|Children in Nigeria line up to receive the smallpox vaccine, 1968. |
In 1979, the World Health Organization (WHO) declared
the global eradication of smallpox and recommended
that all countries cease vaccination. Source: CDC
All of this child's visible skin was covered with angry-looking, red sores. Arms, hands, face, neck. The sores looked vaguely familiar, and then it hit me: This kid was walking around with chicken pox. Not trusting my own diagnosis, I leaned over to a physician/baseball mom near me and said, "Does that kid have chicken pox?" She nodded her head in affirmation and said, "I know his family. They don't vaccinate, and they infected him on purpose at a 'chicken pox party'."
I had to think about that for awhile.
From what I could tell, most of the kid's pox were scabbed over, which meant they weren't infectious. But I did notice some newer pox that looked more like blisters, meaning that they were potentially infectious. Even though I confess to a somewhat irrational cringe moment at being so close to this kid, I wasn't really worried about my own health. After all, I had a raging case of chicken pox in elementary school that rendered me immune. But looking around the bleachers, I saw a couple of grandparents and a baby. And that's when my noncommittal response to the chicken pox family turned into a more judgmental one. After all, the grandparents were at risk of developing chicken pox or activating shingles because of their aging immune systems, and the baby was definitely at risk because the chicken pox vaccine is not given until four or five years of age. And for all I knew, any one of the seemingly healthy middle-aged parents in attendance could have been immunocompromised from cancer treatment, HIV infection, or other conditions. Whatever thoughts I had about the chicken pox family's beliefs toward vaccination quickly became secondary to what I thought of this family being in a public venue with a perhaps-active and easily transmissible infectious disease, no matter how "certain" they were of the child's infection status.
Unfortunately, judging from vaccination trends, we can expect more and more of these exposures.
This past week, media outlets across the country carried news of the whooping cough outbreak in Washington state. The outbreak is huge - well over 1,000 cases, and one that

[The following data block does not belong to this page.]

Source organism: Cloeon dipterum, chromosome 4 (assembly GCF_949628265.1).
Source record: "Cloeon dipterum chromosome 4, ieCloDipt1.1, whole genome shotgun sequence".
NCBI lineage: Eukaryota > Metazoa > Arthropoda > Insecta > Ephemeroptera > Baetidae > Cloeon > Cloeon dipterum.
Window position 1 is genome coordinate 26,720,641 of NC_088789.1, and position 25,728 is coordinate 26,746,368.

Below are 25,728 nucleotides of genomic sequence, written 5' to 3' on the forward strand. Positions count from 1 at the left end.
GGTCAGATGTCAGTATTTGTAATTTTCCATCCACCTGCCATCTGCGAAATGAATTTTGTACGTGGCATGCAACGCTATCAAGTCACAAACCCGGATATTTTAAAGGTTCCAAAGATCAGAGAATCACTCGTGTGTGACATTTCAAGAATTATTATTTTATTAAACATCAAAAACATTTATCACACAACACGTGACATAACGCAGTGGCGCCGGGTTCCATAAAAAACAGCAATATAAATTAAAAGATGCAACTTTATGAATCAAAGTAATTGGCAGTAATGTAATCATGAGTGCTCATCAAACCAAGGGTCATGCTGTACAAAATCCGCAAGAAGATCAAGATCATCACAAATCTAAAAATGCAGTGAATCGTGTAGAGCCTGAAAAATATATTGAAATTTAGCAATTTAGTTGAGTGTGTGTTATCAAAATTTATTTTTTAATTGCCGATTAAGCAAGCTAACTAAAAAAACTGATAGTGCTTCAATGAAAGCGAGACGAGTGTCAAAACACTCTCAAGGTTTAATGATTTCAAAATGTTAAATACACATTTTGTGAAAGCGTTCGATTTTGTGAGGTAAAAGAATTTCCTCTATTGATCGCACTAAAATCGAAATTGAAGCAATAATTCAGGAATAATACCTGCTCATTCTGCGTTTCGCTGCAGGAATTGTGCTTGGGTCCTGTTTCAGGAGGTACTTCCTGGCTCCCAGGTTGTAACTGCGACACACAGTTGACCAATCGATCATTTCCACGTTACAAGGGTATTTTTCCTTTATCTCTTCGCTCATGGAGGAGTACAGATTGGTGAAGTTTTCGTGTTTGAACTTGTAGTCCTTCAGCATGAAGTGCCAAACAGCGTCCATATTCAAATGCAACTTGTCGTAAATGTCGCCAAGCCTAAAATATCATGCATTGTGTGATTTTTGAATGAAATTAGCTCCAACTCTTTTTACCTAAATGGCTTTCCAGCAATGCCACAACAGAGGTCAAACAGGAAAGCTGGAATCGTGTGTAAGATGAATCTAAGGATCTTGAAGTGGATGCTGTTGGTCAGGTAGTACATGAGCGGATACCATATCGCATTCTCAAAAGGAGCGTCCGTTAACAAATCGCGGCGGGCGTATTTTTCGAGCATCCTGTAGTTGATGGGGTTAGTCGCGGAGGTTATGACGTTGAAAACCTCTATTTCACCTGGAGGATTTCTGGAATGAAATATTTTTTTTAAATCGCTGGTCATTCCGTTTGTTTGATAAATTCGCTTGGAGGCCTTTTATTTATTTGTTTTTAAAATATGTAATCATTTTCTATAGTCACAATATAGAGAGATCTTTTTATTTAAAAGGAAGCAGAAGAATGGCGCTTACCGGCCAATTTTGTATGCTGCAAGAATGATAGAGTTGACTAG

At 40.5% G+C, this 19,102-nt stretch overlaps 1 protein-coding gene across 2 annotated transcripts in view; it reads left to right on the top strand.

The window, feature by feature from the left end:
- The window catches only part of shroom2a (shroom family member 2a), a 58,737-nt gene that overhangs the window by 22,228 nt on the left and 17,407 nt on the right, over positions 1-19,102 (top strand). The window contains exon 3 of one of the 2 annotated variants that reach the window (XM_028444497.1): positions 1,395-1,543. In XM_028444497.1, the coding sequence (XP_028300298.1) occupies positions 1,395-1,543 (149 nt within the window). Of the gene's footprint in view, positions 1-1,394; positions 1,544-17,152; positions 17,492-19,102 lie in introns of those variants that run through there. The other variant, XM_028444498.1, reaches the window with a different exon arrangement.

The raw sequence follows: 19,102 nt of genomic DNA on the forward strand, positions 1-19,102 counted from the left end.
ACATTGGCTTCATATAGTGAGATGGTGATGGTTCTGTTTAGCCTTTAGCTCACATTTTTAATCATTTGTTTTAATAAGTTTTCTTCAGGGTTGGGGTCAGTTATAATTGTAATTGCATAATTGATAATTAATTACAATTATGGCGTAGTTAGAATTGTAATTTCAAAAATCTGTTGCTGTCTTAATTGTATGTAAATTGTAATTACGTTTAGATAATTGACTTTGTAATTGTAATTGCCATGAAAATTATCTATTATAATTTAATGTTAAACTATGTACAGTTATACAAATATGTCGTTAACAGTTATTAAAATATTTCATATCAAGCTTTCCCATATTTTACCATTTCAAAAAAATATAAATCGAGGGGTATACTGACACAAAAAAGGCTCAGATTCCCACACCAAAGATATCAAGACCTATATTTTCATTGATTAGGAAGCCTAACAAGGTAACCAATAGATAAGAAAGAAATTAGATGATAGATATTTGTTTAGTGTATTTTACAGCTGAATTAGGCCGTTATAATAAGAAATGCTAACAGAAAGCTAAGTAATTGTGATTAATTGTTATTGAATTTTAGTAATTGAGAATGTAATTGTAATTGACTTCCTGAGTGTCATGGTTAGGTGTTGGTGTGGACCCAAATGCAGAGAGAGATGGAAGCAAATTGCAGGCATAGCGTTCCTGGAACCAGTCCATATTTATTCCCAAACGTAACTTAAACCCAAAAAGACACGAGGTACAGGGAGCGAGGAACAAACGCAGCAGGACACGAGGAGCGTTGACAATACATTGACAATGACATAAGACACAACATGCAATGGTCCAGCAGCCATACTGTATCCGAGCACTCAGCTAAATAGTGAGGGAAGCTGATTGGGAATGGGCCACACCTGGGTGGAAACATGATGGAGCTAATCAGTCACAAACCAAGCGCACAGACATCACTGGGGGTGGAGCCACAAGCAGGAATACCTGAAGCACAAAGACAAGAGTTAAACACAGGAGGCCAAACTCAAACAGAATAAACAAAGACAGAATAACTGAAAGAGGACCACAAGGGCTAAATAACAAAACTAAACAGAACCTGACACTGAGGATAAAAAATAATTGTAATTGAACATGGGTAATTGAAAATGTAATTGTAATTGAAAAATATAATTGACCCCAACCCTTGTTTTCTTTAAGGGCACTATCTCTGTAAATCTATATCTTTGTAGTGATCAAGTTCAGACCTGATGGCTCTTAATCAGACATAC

"could surpass the toll of any year since the 1940s, before a vaccine went into wide use," according to public health officials interviewed by The New York Times.
The numbers are probably higher because many people with mild disease do not get a diagnosis. Further, the state is so strapped for cash that it is recommending foregoing the $400 diagnostic test and just prescribing antibiotics to those with the hallmark symptoms and exposure patterns, causing speculation that only 1 in 5 infections are being recorded.
The outbreak is directly attributable to that fact that families of 6% of school-age children in Washington have opted out of some or all of the recommended immunizations. That 6% is over the tipping point where even people with some degree of immunity through vaccination can have elevated risk of getting the disease. This is especially germane to whooping cough. Researchers have reformulated the whooping cough vaccine in recent years to reduce its side effects. As a consequence, the new vaccine is not as effective as older versions were, making the concept of herd immunity even more important for this particular disease.
In other words, individuals who received vaccinations and trusted others to do the same in order to keep herd immunity strong, were totally screwed over by families who decided to not only put their kids at risk, but also other people's kids (and grandparents, and so on).
I've written about this issue before, from an international perspective here and a link to a vaccine expert here. It is so concerning that we are exiting, voluntarily, the era of disease prevention through vaccination. Not because the vaccines don't work. No, modern vaccines work extremely well. So well, in fact, that younger generations do not remember how deadly or disfiguring certain diseases can be because they have never experienced them. If vaccination rates continue to slide, though, it's fairly clear that we all - regardless of our own vaccination status - will pay the price, either through disease or higher health care costs.